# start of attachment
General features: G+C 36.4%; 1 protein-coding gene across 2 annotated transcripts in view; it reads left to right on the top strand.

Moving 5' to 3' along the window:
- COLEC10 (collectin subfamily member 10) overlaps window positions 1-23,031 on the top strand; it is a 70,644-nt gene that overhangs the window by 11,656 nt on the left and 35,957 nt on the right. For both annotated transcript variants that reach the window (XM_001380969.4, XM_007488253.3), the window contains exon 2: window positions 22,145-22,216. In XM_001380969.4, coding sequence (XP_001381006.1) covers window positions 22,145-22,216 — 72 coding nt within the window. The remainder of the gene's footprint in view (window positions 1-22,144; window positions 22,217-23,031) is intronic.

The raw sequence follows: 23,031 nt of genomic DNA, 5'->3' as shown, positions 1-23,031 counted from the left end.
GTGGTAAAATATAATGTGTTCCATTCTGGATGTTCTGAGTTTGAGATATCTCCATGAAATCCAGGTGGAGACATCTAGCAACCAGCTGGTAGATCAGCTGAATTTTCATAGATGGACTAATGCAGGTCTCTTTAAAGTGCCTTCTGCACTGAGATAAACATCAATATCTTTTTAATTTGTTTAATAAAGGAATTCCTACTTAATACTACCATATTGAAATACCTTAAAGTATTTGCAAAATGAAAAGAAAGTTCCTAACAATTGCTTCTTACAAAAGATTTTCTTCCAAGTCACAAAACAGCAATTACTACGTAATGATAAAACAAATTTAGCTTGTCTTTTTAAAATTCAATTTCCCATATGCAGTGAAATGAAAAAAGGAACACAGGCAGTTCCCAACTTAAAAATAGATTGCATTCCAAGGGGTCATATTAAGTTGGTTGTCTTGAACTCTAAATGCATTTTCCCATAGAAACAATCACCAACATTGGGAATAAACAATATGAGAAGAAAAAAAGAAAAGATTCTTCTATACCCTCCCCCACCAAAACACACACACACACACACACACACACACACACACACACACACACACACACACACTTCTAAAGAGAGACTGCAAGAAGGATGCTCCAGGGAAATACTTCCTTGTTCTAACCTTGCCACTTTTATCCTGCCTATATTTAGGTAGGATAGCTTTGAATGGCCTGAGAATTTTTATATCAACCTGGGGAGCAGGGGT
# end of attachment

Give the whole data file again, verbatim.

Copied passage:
General features: G+C 36.4%; 1 protein-coding gene across 2 annotated transcripts in view; it reads left to right on the top strand.

Moving 5' to 3' along the window:
- COLEC10 (collectin subfamily member 10) overlaps window positions 1-23,031 on the top strand; it is a 70,644-nt gene that overhangs the window by 11,656 nt on the left and 35,957 nt on the right. For both annotated transcript variants that reach the window (XM_001380969.4, XM_007488253.3), the window contains exon 2: window positions 22,145-22,216. In XM_001380969.4, coding sequence (XP_001381006.1) covers window positions 22,145-22,216 — 72 coding nt within the window. The remainder of the gene's footprint in view (window positions 1-22,144; window positions 22,217-23,031) is intronic.

The raw sequence follows: 23,031 nt of genomic DNA, 5'->3' as shown, positions 1-23,031 counted from the left end.
GTGGTAAAATATAATGTGTTCCATTCTGGATGTTCTGAGTTTGAGATATCTCCATGAAATCCAGGTGGAGACATCTAGCAACCAGCTGGTAGATCAGCTGAATTTTCATAGATGGACTAATGCAGGTCTCTTTAAAGTGCCTTCTGCACTGAGATAAACATCAATATCTTTTTAATTTGTTTAATAAAGGAATTCCTACTTAATACTACCATATTGAAATACCTTAAAGTATTTGCAAAATGAAAAGAAAGTTCCTAACAATTGCTTCTTACAAAAGATTTTCTTCCAAGTCACAAAACAGCAATTACTACGTAATGATAAAACAAATTTAGCTTGTCTTTTTAAAATTCAATTTCCCATATGCAGTGAAATGAAAAAAGGAACACAGGCAGTTCCCAACTTAAAAATAGATTGCATTCCAAGGGGTCATATTAAGTTGGTTGTCTTGAACTCTAAATGCATTTTCCCATAGAAACAATCACCAACATTGGGAATAAACAATATGAGAAGAAAAAAAGAAAAGATTCTTCTATACCCTCCCCCACCAAAACACACACACACACACACACACACACACACACACACACACACACACACACACACTTCTAAAGAGAGACTGCAAGAAGGATGCTCCAGGGAAATACTTCCTTGTTCTAACCTTGCCACTTTTATCCTGCCTATATTTAGGTAGGATAGCTTTGAATGGCCTGAGAATTTTTATATCAACCTGGGGAGCAGGGGT